Then suddenly Thomas, my old friend, did something in my comment stream which changed the whole meaning of my personal challenge. He thought he was upping the ante by writing: “I will match amounts either way if you move your deadline to March 4.” What happened instead was that he changed my challenge from a weight loss one to a climate action challenge. (My apologies to Relate 360 who will get their donation, but who are edited out of the rest of this article.)
My original challenge was a weight loss one. Thomas didn’t challenge me to lose an additional five or ten pounds. He just changed the date. I went on-line and learned that losing twenty pounds (healthfully) can take from 10-20 weeks. March 4 would still give me 15 weeks. That’s doable. March 4 is such an arbitrary date; it just happens to be a month earlier than my deadline. April 4, on the other hand, is my birthday. It is my 57th birthday and so I had been contemplating in what degree of fitness I want to enter my 60's. The April 4th deadline is about my weight, my body, and my health. March 4 has no meaning except the meaning that I choose to ascribe to it, and the only meaning that comes to me is that here is another chance to procure $50 more in donations for climate action. On the one hand, I will have to ratchet up my exercise and calorie-cutting a bit. I will also have to adopt an even more rigorous perspective toward Thanksgiving, Christmas, and four family birthdays between now and March 4. Mostly though, and this is how I feel: I feel like I’m being asked to give up this challenge being about me, about my health, and about my birthday celebration. If I choose to accept the March 4 challenge, it will be about $100 contributed to climate action, not just $50. It will be about climate change, and whether sacrifices, no matter how small are worth it.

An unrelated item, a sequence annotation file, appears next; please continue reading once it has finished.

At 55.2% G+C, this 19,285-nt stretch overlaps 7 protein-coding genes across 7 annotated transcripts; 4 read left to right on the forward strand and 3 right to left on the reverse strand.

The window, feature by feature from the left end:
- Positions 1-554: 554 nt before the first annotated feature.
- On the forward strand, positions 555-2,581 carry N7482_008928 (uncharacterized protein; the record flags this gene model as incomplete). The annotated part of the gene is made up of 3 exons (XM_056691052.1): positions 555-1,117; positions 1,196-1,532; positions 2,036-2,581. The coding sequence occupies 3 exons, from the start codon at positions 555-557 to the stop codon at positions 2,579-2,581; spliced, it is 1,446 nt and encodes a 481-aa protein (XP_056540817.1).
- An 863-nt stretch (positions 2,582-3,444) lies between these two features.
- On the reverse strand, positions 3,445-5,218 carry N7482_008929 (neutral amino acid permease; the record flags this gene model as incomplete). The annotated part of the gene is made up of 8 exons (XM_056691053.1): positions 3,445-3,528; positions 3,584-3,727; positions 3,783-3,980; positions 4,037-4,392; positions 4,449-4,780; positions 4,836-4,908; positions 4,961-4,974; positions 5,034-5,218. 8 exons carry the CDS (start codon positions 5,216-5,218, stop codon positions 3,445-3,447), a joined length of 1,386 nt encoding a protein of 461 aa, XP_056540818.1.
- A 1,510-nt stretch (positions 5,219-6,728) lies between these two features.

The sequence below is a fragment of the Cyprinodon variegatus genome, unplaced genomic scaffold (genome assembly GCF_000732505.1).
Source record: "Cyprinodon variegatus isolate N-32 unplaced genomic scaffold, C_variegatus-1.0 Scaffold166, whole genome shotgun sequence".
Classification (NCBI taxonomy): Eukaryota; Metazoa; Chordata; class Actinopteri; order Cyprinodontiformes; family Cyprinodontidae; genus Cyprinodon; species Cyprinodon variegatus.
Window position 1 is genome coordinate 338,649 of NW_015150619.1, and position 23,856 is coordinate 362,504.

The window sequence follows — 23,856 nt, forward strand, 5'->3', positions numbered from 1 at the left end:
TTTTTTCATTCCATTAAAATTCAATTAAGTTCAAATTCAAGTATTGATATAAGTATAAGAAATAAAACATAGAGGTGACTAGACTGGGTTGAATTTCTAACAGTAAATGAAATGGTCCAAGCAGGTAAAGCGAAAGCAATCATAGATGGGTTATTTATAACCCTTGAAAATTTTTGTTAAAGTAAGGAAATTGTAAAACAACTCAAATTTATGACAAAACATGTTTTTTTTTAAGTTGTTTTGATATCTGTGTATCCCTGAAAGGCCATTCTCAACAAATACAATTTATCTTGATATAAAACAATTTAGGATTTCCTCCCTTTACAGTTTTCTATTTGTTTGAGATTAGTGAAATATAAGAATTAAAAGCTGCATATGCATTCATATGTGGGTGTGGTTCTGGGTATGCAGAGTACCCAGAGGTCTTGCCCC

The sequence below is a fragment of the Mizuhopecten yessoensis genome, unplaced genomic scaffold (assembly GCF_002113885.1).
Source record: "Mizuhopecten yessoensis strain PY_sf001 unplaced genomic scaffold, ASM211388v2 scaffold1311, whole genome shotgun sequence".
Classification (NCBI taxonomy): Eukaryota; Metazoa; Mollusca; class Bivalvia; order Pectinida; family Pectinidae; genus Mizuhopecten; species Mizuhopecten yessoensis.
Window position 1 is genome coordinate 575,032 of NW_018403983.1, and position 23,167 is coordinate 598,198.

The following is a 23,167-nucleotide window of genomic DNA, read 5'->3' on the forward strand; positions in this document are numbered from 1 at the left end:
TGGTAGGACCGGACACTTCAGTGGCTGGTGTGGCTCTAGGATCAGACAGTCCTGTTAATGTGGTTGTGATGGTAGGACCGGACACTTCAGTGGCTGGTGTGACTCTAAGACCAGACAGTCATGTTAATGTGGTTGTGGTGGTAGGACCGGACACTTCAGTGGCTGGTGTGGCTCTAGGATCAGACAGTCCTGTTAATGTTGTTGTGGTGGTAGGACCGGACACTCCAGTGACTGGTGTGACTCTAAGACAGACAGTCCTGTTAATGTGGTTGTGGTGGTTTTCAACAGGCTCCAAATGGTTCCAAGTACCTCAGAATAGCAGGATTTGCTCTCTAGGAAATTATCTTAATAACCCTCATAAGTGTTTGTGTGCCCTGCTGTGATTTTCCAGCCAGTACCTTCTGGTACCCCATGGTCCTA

You may find my line of reasoning overblown, but why should it be? Donations of $50 or less are the lifeblood of small organizations like Climate Caretakers. Fifty dollars is fifty dollars, and since Thomas would be unlikely to contribute to Climate Caretakers otherwise, and since in my current financial straits $50 is all I can afford, Climate Caretakers would miss out. More importantly, when it comes to climate action, small seemingly-unheroic sacrifices are often all that are available to small climate actors like us. Nonetheless it is precisely those small seemingly-unheroic sacrifices, made in their millions and billions, which is going to win the day. By Balog’s knees, we will do our part!